Two males (aged 51 and 66 years) underwent emergent coronary artery bypass grafting for acute myocardial infarction. After surgery, they were diagnosed with severe sleep apnea syndrome (SAS) and left ventricular dysfunction. They were treated for SAS with continuous positive airway pressure (CPAP) therapy. After the CPAP therapy, these two patients not only improved their left ventricular function but also decreased the levels of A and B-type natriuretic peptides, renin-angiotensin-aldsterone indices, high sensitivity CRP, and oxidative LDL. SAS is common in cardiovascular disease and is a potential cause of increased mortality. The deteriorative effects of SAS on cardiac function have recently received attention because SAS has been found to increase cardiac afterload, stimulate sympathetic nerve activity, and induce myocardial ischemia. We conclude that CPAP therapy for SAS patients with left ventricular dysfunction is effective for left ventricular function, RAAS hormones, catecholamine, inflammation and oxidative stress.
A 60 year-old male who had undergone four-vessel coronary artery bypass grafting (CABG) due to severe ischemic cardiomyopathy and prior myocardial infarction was admitted to our hospital for implantation of autologous bone marrow cells via a retrograde coronary venous catheter. Myocardial blood flow and ejection fraction were evaluated by stress myocardial scintigraphy four weeks, six months and 36 months after implantation. It was revealed that myocardial perfusion was significantly improved throughout the follow-up period associated with relief of angina pain, but that enhancement of ejection fraction was temporarily observed only at the 6-month follow-up.
A 70-year-old man was referred to our hospital for a cystic lesion carcinoma of the right upper lobe. He had undergone surgery for right pneumothorax in another hospital, and the resected cyst wall obtained during the surgery revealed squamous cell carcinoma. For lung cancer, we performed right upper lobectomy. Pathological examination showed squamous cell carcinoma from the pseudostratified epithelium and bronchial glands. The conclusion was squamous cell carcinoma arising in a bronchogenic cyst wall. Reports of lung cancer in a bronchogenic cyst wall are very rare. As there were little if any changes in the cyst wall, we recommend complete resection of the bronchogenic cyst.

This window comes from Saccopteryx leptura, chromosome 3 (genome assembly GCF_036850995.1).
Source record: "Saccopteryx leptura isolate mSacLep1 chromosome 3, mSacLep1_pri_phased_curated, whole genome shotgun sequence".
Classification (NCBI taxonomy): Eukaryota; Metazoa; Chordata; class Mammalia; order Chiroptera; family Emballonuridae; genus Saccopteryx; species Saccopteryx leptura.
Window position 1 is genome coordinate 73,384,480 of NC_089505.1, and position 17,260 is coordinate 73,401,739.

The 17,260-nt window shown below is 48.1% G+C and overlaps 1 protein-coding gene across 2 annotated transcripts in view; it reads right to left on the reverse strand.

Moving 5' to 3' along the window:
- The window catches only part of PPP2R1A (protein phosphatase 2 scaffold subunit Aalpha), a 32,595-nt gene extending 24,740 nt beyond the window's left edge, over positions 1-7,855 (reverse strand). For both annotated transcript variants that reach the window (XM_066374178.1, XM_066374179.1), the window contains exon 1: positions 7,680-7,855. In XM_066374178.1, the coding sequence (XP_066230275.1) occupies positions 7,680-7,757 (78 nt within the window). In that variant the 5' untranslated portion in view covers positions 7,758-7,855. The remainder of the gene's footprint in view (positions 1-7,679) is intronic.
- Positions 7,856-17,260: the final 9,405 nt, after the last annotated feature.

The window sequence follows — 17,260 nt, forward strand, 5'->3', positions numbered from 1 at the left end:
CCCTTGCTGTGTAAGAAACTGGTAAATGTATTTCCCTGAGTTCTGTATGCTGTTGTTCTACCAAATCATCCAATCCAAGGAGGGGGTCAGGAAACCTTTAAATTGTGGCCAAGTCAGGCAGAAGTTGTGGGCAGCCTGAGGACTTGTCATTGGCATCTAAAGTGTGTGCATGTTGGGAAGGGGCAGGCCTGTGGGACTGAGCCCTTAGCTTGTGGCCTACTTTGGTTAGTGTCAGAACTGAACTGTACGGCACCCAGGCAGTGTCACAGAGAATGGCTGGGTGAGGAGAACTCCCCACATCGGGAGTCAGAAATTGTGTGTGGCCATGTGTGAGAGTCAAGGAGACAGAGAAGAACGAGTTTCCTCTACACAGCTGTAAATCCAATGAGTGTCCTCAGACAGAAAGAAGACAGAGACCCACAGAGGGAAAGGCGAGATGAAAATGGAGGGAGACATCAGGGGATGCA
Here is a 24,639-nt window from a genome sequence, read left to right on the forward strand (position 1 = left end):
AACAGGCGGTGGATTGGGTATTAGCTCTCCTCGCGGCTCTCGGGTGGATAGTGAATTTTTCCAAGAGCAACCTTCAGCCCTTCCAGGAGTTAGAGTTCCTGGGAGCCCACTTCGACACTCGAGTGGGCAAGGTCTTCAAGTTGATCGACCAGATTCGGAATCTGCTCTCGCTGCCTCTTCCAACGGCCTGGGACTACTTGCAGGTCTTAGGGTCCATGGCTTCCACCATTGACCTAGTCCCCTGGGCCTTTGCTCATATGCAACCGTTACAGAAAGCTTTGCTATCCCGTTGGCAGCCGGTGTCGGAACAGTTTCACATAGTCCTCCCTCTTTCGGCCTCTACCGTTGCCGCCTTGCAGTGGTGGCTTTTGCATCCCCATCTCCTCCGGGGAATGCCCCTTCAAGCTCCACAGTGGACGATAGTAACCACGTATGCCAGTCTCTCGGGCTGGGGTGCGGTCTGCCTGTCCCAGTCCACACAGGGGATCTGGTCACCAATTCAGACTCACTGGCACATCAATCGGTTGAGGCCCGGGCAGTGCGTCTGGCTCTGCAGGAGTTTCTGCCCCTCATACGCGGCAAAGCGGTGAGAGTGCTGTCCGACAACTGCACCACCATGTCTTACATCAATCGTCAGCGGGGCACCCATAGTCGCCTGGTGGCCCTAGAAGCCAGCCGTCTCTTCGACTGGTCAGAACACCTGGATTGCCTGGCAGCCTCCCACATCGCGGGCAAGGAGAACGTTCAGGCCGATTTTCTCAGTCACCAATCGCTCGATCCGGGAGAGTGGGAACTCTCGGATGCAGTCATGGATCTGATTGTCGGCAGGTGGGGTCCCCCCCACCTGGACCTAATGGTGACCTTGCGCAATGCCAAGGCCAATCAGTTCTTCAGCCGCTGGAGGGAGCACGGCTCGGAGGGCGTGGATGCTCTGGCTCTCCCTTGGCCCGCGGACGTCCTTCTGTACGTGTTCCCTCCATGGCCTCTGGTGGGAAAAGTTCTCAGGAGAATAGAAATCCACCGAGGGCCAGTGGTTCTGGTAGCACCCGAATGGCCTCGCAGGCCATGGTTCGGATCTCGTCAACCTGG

We report a case of a 68-year-old male with schizophrenia in which Yokukansan was effective in alleviating several psychotic symptoms. The patient exhibited irritability, insomnia and aural hypersensitivity during treatment with aripiprazole. These symptoms disappeared after we treated the patient with Yokukansan. We consider that it might be possible to treat a schizophrenic patient with a combination of antipsychotics and Yokukansan. However, to date, there have been few reports of schizophrenic cases treated with Yokukansan. Therefore, the findings of this report should be interpreted cautiously. In order to confirm the present findings, more case reports of schizophrenia patients treated with Yokukansan will be needed.